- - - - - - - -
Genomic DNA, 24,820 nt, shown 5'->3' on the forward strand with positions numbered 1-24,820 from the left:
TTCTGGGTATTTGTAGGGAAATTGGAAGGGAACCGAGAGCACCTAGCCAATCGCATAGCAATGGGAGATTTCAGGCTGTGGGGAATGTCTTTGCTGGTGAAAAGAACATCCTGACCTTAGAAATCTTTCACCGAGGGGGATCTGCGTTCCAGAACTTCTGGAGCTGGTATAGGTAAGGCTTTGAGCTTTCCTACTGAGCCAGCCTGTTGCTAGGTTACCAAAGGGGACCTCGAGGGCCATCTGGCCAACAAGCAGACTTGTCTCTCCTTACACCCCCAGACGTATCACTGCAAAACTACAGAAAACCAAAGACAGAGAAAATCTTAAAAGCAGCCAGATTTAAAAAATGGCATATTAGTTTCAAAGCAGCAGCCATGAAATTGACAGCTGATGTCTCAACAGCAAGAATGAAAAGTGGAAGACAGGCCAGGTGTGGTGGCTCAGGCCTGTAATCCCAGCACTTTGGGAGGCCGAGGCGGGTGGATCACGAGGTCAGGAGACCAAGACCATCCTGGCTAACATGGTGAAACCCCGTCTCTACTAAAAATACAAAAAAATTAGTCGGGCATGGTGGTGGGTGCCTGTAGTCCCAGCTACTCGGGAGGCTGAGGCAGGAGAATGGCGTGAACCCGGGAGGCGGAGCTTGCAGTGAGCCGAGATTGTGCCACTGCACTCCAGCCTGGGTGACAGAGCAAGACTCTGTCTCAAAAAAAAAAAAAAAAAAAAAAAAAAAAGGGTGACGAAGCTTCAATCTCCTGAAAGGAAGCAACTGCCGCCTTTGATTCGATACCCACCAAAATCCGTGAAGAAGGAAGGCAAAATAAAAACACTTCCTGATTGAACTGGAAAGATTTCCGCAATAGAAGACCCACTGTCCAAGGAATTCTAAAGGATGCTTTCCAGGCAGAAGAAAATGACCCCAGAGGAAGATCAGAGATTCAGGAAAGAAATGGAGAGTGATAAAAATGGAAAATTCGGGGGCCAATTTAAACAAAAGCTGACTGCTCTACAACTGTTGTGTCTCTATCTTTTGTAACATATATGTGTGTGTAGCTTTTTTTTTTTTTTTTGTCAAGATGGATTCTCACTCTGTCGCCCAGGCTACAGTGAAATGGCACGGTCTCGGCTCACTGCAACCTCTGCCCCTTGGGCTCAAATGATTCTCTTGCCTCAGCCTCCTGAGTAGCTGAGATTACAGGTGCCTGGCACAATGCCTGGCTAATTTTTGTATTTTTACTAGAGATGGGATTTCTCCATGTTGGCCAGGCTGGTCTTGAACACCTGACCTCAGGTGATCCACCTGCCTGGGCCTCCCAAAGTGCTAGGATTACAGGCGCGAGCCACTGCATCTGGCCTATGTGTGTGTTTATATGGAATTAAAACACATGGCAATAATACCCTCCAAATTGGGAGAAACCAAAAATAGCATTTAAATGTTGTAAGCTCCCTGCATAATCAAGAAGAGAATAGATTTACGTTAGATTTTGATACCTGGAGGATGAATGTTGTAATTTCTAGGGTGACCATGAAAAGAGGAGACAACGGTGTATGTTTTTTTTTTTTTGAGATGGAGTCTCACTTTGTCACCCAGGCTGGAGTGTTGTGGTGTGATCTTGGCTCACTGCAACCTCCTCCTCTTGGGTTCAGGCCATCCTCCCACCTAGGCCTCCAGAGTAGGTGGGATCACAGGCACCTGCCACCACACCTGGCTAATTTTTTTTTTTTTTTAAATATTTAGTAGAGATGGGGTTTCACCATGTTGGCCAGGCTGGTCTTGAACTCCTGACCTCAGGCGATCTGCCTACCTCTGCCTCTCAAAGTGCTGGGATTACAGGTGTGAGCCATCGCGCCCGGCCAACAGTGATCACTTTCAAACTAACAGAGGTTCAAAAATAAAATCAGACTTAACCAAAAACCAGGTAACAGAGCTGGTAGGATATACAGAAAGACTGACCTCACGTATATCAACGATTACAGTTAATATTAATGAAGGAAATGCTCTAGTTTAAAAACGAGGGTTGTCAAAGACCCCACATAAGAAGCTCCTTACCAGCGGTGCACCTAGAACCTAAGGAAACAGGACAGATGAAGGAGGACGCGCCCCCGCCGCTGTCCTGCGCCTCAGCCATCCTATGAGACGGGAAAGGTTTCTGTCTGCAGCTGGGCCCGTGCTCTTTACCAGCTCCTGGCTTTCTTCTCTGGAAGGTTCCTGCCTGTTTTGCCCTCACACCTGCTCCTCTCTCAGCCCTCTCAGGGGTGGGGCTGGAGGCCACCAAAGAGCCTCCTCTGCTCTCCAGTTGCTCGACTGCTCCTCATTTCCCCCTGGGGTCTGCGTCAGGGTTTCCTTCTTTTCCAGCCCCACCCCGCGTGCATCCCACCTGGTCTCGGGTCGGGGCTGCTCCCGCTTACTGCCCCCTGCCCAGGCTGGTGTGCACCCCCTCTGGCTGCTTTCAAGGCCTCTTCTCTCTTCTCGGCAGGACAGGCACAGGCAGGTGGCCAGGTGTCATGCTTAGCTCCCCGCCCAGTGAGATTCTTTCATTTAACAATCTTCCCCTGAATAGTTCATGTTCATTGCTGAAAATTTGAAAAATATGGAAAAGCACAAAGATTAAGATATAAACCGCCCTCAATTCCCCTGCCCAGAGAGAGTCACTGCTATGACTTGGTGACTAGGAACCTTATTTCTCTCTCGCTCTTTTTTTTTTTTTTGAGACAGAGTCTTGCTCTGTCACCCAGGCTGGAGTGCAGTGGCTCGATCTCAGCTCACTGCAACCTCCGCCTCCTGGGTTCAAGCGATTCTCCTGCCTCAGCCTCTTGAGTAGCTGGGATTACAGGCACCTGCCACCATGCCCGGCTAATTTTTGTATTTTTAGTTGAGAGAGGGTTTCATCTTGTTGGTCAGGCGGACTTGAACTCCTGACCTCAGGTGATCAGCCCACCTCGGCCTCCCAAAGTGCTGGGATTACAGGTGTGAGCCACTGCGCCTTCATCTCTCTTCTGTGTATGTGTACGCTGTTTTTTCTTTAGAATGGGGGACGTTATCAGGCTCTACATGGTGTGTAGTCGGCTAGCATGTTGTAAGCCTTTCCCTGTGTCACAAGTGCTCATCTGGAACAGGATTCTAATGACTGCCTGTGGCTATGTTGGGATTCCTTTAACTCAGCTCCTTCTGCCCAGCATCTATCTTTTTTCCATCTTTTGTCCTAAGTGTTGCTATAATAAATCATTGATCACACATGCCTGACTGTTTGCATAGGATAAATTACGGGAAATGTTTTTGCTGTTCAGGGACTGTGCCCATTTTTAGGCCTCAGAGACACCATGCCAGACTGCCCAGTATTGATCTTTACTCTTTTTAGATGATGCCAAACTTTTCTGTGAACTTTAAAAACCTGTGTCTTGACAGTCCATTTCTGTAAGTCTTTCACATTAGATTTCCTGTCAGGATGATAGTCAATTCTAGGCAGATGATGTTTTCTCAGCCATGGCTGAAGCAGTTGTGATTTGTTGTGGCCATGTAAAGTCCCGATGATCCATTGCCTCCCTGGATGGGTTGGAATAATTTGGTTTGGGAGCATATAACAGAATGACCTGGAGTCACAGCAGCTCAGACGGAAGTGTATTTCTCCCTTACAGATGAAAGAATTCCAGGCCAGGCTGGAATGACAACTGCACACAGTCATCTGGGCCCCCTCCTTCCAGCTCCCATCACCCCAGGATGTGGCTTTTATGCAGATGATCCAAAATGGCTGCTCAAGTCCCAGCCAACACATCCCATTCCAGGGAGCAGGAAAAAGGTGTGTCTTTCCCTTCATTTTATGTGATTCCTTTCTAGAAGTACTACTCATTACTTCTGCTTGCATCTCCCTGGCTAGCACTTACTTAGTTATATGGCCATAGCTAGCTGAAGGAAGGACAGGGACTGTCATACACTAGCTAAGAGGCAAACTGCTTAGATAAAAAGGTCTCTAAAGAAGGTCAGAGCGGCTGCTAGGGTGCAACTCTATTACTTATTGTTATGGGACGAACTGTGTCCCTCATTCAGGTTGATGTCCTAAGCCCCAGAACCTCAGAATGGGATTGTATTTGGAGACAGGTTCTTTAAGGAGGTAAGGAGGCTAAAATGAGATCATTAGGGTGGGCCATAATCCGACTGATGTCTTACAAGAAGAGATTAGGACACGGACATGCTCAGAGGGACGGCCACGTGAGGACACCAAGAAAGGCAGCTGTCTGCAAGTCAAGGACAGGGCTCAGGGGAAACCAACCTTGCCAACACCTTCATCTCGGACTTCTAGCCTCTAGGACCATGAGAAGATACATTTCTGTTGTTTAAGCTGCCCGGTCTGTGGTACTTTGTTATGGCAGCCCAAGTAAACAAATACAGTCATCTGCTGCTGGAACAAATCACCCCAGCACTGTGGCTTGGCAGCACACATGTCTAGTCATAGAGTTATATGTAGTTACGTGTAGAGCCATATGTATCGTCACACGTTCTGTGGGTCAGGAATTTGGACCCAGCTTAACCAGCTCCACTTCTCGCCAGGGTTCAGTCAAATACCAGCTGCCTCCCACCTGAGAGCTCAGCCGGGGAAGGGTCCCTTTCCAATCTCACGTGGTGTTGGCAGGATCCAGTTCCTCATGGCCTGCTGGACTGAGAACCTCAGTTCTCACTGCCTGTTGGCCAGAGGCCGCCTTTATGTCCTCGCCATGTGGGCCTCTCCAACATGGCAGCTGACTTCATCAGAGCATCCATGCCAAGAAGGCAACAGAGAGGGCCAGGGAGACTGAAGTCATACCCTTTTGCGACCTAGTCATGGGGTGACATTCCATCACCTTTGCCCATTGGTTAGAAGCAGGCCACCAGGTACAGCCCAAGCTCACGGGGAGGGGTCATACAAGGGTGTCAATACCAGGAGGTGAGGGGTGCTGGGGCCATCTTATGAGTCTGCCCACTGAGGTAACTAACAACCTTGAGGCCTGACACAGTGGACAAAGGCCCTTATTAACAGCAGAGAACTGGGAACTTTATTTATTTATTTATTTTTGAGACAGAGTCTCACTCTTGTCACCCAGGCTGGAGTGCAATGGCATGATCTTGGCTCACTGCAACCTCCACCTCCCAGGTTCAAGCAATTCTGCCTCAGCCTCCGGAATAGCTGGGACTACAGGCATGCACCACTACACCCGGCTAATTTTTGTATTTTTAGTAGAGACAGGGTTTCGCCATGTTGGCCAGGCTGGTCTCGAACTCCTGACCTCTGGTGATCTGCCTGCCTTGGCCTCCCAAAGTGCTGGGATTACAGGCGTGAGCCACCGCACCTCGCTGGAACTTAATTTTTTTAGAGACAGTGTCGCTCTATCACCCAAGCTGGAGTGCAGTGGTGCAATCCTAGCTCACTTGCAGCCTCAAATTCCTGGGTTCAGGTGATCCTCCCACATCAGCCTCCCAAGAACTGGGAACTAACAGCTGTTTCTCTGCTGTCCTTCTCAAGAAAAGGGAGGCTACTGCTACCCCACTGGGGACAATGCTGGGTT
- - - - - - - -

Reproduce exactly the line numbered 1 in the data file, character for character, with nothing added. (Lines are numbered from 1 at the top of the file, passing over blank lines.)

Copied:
Genomic DNA, 24,820 nt, shown 5'->3' on the forward strand with positions numbered 1-24,820 from the left: